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The Debian System: Concepts and Techniques Paperback – September 29, 2005

ISBN-13: 978-1593270698 ISBN-10: 1593270690 Edition: 1st

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Product Details

  • Paperback: 608 pages
  • Publisher: No Starch Press; 1 edition (September 29, 2005)
  • Language: English
  • ISBN-10: 1593270690
  • ISBN-13: 978-1593270698
  • Product Dimensions: 7 x 1.5 x 9.2 inches
  • Shipping Weight: 2.6 pounds
  • Average Customer Review: 4.3 out of 5 stars  See all reviews (20 customer reviews)
  • Amazon Best Sellers Rank: #372,088 in Books (See Top 100 in Books)

Editorial Reviews

Review

"I was extremely impressed . . . strongly recommend for . . . anyone who wants to get the most out of Debian." -- TaoSecurity, January 21, 2006

"Likely to have a long shelf-life . . . a technical book for sure, without fluff or off-topic detours, and packed with information." -- Linux Journal, February 1, 2006

"One of the most complete works covering any distribution or, indeed, operating system, embracing the culture of the active community." -- Linux User & Developer

"This book will have something new in store for all but the most advanced Debian users." -- MozillaQuest Magazine, February 24, 2006

"This is the definitive Debian manual . . . There isn't anything about this book I don't like." -- Groklaw, June 15, 2006

This book has the potential to become the future Debian Bible. -- Freshmeat, September 10, 2005

About the Author

Martin Krafft has been a faithful supporter of Debian since 1997, working as a developer and a PR person, and fielding user questions on mailing lists. He has experience administering mid-sized networks and providing user support, and is responsible for numerous university servers and a 40-node cluster of Debian machines. Krafft is currently working on his Ph.D. at the Artificial Intelligence Laboratory of the University of Zurich.


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Customer Reviews

If you're comfortable with Debian or any Debian-based Linux distro, this is the book for you!
Scott Beamer
Martin F. Krafft explains this seeming miracle with clarity in a thorough and very well written book.
a reader
Those new to Linux may do well to first read a general Unix/Linux book before delving into this one.
JagV

Most Helpful Customer Reviews

69 of 71 people found the following review helpful By JagV VINE VOICE on September 28, 2005
Format: Paperback Verified Purchase
Forget about debian being hard to install. Pick up a copy of this book, and be on your way to enjoying an operating system that is well built, and orders of magnitude more stable than Windows. In fact, I had zero installation issues with debian -- which compared favorably even with my attempts to install Fedora, another popular and well-regarded Linux distribution.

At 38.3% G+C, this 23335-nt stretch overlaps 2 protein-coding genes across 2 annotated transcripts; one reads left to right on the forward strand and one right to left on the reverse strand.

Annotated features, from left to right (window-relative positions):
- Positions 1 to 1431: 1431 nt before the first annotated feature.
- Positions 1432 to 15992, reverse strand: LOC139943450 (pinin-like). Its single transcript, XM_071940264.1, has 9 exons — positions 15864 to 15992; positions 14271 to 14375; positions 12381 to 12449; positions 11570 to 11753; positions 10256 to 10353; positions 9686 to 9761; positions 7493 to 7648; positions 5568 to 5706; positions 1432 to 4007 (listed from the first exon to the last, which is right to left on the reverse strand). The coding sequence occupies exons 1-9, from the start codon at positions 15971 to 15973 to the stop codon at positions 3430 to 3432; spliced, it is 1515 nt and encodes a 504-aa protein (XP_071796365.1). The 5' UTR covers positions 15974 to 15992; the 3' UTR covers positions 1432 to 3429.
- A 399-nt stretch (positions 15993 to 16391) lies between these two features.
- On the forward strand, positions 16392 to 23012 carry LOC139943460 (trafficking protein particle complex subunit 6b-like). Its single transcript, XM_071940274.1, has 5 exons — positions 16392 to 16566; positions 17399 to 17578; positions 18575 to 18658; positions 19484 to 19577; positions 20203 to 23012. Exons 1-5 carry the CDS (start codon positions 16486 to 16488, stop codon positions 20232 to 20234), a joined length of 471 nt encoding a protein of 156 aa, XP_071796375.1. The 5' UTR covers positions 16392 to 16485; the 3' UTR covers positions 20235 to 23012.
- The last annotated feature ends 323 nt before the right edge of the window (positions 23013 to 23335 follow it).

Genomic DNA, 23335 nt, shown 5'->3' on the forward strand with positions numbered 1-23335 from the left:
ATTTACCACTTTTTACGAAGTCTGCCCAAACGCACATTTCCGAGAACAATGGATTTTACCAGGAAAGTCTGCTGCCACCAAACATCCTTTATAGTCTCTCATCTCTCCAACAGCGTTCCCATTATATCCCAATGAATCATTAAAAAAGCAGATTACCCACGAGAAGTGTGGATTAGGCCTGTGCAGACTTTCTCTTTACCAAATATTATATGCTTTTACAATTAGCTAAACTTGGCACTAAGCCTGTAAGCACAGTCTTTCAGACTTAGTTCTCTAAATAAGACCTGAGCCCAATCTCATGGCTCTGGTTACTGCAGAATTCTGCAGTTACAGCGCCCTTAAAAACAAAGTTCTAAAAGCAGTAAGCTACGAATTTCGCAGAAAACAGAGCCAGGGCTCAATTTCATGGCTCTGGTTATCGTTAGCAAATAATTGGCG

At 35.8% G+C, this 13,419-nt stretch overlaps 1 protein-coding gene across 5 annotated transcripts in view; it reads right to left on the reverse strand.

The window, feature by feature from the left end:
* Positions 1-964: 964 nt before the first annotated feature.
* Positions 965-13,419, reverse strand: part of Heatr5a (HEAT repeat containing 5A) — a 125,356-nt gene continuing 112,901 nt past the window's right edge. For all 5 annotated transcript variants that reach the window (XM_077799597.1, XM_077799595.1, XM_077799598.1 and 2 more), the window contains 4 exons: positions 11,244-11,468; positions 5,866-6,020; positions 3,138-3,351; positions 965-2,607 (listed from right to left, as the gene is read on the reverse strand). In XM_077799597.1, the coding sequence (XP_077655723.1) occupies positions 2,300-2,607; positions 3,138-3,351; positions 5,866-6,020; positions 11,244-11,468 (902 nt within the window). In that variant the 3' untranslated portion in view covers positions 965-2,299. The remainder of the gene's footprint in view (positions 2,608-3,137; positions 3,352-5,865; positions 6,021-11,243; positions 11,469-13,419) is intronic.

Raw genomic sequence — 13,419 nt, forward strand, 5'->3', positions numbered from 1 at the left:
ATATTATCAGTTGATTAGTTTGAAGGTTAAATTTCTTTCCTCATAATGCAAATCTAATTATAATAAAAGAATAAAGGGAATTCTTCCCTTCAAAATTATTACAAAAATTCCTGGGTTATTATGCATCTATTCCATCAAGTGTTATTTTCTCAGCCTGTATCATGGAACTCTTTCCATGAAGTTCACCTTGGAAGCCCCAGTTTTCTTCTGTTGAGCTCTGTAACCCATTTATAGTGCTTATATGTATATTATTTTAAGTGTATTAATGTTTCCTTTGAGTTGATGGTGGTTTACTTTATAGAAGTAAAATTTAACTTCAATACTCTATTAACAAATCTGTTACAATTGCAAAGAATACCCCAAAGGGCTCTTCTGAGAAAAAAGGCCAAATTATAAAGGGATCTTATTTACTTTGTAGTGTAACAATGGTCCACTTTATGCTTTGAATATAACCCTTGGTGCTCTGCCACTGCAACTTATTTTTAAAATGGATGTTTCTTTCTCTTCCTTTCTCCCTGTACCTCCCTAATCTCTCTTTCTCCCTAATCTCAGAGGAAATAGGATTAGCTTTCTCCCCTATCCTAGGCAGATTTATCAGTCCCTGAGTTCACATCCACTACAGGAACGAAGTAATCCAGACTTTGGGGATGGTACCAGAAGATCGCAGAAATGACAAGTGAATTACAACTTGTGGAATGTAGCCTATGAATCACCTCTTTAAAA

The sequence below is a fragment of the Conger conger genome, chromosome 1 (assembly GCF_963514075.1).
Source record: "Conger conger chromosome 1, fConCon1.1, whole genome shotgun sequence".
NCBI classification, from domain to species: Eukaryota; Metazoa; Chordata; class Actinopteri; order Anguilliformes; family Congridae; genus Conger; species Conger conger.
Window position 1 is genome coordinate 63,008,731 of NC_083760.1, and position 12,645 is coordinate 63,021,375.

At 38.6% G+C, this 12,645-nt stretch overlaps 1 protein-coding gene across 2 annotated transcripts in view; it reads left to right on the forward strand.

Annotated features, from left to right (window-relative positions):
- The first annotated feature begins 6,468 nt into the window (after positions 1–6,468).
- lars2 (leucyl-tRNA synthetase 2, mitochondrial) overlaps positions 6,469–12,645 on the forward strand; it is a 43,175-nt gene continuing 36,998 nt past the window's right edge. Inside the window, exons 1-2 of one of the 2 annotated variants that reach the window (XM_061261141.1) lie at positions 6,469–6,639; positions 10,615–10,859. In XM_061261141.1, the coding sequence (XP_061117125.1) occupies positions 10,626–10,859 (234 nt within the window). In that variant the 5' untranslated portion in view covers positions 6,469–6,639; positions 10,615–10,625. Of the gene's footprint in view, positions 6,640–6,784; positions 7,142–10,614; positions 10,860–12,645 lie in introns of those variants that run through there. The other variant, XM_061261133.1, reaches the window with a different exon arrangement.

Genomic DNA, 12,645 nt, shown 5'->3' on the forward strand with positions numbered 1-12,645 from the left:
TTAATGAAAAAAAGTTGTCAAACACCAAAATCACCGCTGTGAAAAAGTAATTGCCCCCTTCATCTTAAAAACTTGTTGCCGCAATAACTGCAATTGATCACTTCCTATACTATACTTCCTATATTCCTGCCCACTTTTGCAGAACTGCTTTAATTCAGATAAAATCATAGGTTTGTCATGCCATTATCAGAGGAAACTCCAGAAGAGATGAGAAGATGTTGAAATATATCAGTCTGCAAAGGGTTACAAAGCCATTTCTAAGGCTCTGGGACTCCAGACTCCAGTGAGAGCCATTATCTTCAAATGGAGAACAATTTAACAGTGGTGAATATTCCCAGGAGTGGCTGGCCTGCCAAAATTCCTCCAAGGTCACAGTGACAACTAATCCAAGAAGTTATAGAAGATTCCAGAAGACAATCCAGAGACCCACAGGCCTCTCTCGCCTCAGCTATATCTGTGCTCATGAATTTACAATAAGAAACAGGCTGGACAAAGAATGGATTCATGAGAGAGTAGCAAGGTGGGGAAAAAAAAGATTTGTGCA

I liked this book because, finally, an author has had the presence of mind to write a book that did not regurgitate Unix commands like 'ls' and 'vi' for the gazillionth time. The focus is on debian, and only on those parts that make debian unique -- the culture of the "debian project", the notoriety for its alleged difficulty of installation (which I have not experienced), the speed and timeliness of its releases (not!), and homage to that supreme program -- apt-get and its close relatives.

Those new to Linux may do well to first read a general Unix/Linux book before delving into this one. They will also be well served by first playing around with Knoppix (...) which is a debian derivative that does not require a hard-disk install. This is especially useful if you are not (yet) prepared to wipe your hard disk clean of Windows.

If you're not a rank beginner, buy this book, and install Debian 3.1 which is on the accompanying DVD. People wanting a more polished and up-to-date debian might want to try its close cousin, Ubuntu (...). While individual packages might vary somewhat, the concepts presented in this book are applicable across debian and its progeny (including Knoppix and Ubuntu).

In summary, raise the quality of your Linux reading a few notches by purchasing this book, and raise the quality of your personal computer usage by installing debian or its derivatives.
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37 of 37 people found the following review helpful By Richard Bejtlich on January 20, 2006
Format: Paperback
I was extremely impressed by Martin Krafft's "The Debian System" (TDS). I approached this book as a fairly experienced FreeBSD user and an occasional Linux user. (I run Debian on i386 and PA-RISC, but I wanted to know more about Debian as a system.) I strongly recommend TDS for two types of users. The first group includes anyone who wants to get the most out of the unique techniques and tools found in Debian. The second group includes developers and users of other operating systems who are looking for different ways to approach system administration problems. Both groups benefit from TDS' thorough and commanding coverage of Debian and its community.